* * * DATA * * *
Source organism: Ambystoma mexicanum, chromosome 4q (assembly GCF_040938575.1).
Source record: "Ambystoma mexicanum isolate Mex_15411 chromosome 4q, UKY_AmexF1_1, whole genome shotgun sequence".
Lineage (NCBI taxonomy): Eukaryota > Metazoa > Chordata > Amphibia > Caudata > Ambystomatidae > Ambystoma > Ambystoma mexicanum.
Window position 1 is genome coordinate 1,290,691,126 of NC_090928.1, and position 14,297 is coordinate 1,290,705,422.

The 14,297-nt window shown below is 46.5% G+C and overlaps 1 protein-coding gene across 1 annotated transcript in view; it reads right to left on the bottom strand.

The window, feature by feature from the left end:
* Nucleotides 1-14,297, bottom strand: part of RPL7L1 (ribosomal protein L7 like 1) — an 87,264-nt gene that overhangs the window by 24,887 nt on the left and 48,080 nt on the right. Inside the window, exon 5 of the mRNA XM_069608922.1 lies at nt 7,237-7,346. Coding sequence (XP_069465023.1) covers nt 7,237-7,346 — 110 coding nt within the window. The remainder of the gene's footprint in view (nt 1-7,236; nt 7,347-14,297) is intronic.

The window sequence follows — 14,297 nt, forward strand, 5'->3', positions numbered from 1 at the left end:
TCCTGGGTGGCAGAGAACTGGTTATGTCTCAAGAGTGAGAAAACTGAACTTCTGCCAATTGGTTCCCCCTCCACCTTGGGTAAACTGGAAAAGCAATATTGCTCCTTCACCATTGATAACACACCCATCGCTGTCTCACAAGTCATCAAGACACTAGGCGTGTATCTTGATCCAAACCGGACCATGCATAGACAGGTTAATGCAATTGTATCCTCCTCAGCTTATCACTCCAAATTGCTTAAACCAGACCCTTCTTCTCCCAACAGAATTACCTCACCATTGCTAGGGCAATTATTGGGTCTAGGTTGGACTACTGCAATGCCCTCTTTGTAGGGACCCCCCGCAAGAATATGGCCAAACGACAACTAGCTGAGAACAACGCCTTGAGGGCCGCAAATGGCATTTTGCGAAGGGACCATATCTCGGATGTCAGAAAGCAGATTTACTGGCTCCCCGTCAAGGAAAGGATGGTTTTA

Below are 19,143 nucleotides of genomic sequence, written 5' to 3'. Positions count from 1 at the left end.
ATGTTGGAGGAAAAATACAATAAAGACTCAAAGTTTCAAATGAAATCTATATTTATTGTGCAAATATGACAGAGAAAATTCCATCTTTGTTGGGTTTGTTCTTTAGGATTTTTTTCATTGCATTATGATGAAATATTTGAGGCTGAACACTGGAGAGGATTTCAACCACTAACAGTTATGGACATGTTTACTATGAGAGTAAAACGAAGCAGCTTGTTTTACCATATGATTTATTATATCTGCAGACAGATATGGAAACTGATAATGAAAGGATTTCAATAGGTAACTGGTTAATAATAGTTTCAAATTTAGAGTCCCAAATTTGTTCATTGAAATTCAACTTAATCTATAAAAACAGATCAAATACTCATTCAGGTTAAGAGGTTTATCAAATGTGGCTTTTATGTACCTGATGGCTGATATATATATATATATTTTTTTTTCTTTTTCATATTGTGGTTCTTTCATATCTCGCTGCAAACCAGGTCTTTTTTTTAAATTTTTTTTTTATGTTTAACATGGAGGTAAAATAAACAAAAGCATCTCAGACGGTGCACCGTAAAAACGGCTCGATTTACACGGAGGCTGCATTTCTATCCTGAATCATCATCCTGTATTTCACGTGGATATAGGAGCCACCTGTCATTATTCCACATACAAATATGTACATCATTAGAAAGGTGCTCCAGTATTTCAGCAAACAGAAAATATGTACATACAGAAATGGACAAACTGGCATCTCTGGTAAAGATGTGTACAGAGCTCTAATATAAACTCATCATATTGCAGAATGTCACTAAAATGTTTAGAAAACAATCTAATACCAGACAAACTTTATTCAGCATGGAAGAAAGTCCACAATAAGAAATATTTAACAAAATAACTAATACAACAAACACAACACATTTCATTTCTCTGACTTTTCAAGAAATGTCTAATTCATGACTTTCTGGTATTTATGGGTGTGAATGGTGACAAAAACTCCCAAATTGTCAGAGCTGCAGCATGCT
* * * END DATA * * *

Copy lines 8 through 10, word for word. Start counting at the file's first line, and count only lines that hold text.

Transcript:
The window sequence follows — 14,297 nt, forward strand, 5'->3', positions numbered from 1 at the left end:
TCCTGGGTGGCAGAGAACTGGTTATGTCTCAAGAGTGAGAAAACTGAACTTCTGCCAATTGGTTCCCCCTCCACCTTGGGTAAACTGGAAAAGCAATATTGCTCCTTCACCATTGATAACACACCCATCGCTGTCTCACAAGTCATCAAGACACTAGGCGTGTATCTTGATCCAAACCGGACCATGCATAGACAGGTTAATGCAATTGTATCCTCCTCAGCTTATCACTCCAAATTGCTTAAACCAGACCCTTCTTCTCCCAACAGAATTACCTCACCATTGCTAGGGCAATTATTGGGTCTAGGTTGGACTACTGCAATGCCCTCTTTGTAGGGACCCCCCGCAAGAATATGGCCAAACGACAACTAGCTGAGAACAACGCCTTGAGGGCCGCAAATGGCATTTTGCGAAGGGACCATATCTCGGATGTCAGAAAGCAGATTTACTGGCTCCCCGTCAAGGAAAGGATGGTTTTA

Below are 19,143 nucleotides of genomic sequence, written 5' to 3'. Positions count from 1 at the left end.